Beatrice isn’t nasty about Rebecca, but she doesn’t seem enthralled, is instead quite blaïse and therefore we don’t really consider her thoughts once we’re further along. Jack, appearing shifty, does what Mrs Danvers does – infers a horrible person by association, though at least in this case Max’s revelation has more in it that applies directly to the person. Frank likes the heroine, does so from the start, which may signal a distaste for Rebecca – certainly the contrast between him, Max’s friend, and Mrs Danvers, Rebecca’s friend, seems a bit of a literary decision, a balancing of the scales.

But then there’s Ben, who tells the heroine Rebecca threatened to place him in an asylum if he told anyone that he’d seen her doing… well, we’re not sure, but it was something she obviously shouldn’t have been doing. The potential problem with Ben is that he’s presented as unreliable, but considering we already know about Mrs Danvers, we might consider him more reliable than the heroine herself might. We don’t know much else about Ben, so perhaps we shouldn’t believe him, but then there’s also no reason not to. Ben is a minor character, so perhaps Kit Browning forgot him, or perhaps the whole idea that Ben is unreliable, unstable, was enough to make him irrelevant in this respect – should we trust Du Maurier’s son’s omission as a sign Ben is unreliable?

As for the book itself, Du Maurier ensures we are spooked and considering she wants us to dislike Rebecca, that the book is about jealousy, we don’t really have much chance to feel differently unless we make a decision to read in a different way than we ‘should’ do, disbelieving the author herself at every turn. Rebecca’s written as controlling, promiscuous, horrible; there’s the hint that she was as nasty as Mrs Danvers – perhaps it was that her place in society meant she had cause to hide it.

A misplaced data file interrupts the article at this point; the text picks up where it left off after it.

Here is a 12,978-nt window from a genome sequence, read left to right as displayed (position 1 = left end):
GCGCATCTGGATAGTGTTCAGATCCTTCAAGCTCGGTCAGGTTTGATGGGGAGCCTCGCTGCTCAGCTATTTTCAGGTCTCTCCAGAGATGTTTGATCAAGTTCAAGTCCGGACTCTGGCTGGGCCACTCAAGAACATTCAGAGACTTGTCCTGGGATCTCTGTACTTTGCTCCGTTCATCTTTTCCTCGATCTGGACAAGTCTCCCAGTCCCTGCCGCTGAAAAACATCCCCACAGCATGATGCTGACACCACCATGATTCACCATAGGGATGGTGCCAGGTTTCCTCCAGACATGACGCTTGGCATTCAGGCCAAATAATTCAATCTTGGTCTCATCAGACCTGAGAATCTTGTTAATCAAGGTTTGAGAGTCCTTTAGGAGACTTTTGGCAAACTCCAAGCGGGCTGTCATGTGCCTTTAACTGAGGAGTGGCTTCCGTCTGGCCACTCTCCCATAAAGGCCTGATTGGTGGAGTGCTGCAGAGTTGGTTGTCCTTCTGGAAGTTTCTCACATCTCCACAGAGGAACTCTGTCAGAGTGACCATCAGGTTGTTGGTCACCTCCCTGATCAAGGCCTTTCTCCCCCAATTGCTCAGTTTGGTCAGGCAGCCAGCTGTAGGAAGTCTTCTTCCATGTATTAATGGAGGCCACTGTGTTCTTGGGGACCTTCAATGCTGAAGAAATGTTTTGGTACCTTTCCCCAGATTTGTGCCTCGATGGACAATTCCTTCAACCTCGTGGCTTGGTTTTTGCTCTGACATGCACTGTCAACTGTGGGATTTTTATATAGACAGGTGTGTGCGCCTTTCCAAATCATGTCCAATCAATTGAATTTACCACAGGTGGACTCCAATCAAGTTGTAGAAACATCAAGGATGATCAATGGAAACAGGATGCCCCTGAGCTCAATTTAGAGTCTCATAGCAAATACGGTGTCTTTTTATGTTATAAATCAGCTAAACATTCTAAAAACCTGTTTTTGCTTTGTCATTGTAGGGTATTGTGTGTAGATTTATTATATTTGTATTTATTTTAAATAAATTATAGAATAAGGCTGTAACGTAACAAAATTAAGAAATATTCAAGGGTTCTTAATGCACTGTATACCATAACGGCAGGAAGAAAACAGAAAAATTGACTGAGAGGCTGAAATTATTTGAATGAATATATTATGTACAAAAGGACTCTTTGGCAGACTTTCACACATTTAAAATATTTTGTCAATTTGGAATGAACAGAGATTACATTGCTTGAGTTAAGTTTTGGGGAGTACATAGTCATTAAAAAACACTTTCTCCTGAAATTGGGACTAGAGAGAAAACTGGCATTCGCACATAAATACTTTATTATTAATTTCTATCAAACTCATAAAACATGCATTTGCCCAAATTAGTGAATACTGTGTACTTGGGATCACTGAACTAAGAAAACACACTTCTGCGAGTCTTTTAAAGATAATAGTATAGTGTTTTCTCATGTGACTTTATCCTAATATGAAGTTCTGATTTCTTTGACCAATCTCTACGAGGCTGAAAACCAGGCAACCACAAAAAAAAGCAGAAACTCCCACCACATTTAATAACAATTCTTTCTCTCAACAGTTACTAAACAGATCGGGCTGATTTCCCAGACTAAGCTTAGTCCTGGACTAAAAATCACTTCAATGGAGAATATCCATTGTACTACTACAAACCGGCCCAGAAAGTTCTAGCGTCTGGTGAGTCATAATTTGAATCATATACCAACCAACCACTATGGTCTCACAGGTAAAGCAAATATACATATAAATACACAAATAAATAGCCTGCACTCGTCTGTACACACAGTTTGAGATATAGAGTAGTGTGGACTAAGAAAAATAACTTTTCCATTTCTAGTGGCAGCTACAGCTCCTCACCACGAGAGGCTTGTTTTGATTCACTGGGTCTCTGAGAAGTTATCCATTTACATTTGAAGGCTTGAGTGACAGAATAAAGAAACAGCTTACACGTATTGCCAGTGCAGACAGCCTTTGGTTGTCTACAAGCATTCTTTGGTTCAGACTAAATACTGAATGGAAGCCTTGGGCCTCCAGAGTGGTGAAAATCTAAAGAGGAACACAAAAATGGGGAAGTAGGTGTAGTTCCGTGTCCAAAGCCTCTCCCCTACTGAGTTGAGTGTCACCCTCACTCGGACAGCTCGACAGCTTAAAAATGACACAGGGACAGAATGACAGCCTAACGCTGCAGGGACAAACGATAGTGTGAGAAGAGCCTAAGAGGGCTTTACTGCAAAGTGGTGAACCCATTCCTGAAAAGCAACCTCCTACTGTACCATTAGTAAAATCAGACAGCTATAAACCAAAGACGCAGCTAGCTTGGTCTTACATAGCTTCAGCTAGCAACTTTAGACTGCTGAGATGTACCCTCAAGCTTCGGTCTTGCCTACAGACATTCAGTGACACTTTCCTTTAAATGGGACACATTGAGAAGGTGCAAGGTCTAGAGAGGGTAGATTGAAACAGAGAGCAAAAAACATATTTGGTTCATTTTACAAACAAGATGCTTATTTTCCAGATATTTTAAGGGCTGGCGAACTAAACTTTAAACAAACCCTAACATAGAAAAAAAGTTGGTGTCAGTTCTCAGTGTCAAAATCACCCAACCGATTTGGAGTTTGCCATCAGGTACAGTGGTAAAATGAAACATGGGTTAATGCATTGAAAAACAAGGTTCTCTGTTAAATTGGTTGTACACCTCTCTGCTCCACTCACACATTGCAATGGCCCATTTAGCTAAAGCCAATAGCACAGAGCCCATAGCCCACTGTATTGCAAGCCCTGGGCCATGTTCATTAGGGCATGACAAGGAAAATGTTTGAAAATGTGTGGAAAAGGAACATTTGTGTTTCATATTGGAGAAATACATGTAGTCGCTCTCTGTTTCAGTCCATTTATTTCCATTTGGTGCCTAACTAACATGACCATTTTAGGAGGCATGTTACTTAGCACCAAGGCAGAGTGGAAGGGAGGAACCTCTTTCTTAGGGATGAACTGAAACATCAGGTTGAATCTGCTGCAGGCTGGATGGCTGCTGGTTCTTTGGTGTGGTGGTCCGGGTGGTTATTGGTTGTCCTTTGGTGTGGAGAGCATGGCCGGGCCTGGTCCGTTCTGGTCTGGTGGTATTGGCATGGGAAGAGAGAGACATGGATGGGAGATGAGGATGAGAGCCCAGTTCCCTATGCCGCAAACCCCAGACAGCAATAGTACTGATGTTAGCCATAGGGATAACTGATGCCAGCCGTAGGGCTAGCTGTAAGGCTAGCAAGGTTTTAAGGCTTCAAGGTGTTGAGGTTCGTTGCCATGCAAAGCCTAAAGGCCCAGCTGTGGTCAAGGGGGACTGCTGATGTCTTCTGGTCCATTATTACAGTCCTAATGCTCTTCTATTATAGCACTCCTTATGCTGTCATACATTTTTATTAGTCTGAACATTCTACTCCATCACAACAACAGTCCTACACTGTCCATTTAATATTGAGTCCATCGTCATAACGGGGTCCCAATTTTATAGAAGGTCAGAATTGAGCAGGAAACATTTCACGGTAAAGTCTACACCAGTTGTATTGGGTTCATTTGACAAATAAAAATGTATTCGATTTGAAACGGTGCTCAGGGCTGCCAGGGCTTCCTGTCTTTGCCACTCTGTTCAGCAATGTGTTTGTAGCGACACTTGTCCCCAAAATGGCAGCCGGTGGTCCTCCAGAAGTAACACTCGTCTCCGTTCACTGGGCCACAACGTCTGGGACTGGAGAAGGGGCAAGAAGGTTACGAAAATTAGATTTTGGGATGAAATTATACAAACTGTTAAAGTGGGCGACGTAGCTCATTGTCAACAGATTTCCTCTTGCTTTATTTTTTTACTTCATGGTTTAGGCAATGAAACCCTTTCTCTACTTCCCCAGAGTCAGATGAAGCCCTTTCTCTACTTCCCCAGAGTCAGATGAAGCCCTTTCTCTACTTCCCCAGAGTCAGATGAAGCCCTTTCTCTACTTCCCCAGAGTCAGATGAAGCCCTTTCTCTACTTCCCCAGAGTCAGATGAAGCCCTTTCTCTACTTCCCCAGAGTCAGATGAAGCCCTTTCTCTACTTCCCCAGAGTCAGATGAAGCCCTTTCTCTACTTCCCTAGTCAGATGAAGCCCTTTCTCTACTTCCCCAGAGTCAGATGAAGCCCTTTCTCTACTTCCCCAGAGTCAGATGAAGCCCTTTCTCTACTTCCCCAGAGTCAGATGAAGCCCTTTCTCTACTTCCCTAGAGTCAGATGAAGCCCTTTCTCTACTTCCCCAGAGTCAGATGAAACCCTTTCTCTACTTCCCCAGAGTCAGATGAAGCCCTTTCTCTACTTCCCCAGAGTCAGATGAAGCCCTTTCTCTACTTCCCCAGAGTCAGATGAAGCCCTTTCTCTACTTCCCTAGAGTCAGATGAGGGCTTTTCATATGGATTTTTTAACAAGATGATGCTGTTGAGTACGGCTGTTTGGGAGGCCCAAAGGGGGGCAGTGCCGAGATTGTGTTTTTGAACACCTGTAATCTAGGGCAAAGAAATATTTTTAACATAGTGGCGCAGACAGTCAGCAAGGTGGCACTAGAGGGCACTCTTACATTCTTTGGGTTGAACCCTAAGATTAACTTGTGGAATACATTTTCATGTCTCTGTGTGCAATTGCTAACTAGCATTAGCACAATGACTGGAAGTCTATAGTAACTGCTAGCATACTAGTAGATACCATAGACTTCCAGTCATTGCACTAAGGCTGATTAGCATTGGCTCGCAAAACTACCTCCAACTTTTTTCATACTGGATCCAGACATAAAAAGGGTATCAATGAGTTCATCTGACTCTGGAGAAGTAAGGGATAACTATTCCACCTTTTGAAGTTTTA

Rebecca never really had a hope; Kit may be right insofar as the book’s concerned, that it’s only Max who gives us the idea, but his (Kit’s) mother wanted us to think that anyway so it could well be said Du Maurier gives us the idea herself. Just think of that ‘R’ – the text is written to make us dislike Rebecca.

Should we be thinking anything about Rebecca, characters and author aside? Society and common sense would tell us to listen to what people say but to also meet the person… at least meet her as much as we could. In worldly terms we should be thinking twice about befriending her but holding off on a final judgement. Perhaps it’s due to this conflict of advice that Du Maurier is able to grip us so well.

The commonly accepted idea is that we should read a book without letting our views of the author and our knowledge of the author’s life play a role, but in this book it’s a bit different. It’s not simply that Du Maurier’s feelings are included, as it is Charlotte Brontë’s in Villette, or the plethora of writers whose works have been panned because their views are offensive – Du Maurier’s book revolves around her thoughts in a different way that’s hard to explain. I don’t think she’d mind if we chose not to listen to the gossip she writes and to push aside any manipulation, but to like Rebecca would be to miss the point of the book.

Your thoughts?

 
Poverty And Kindness In Cranford

Cranford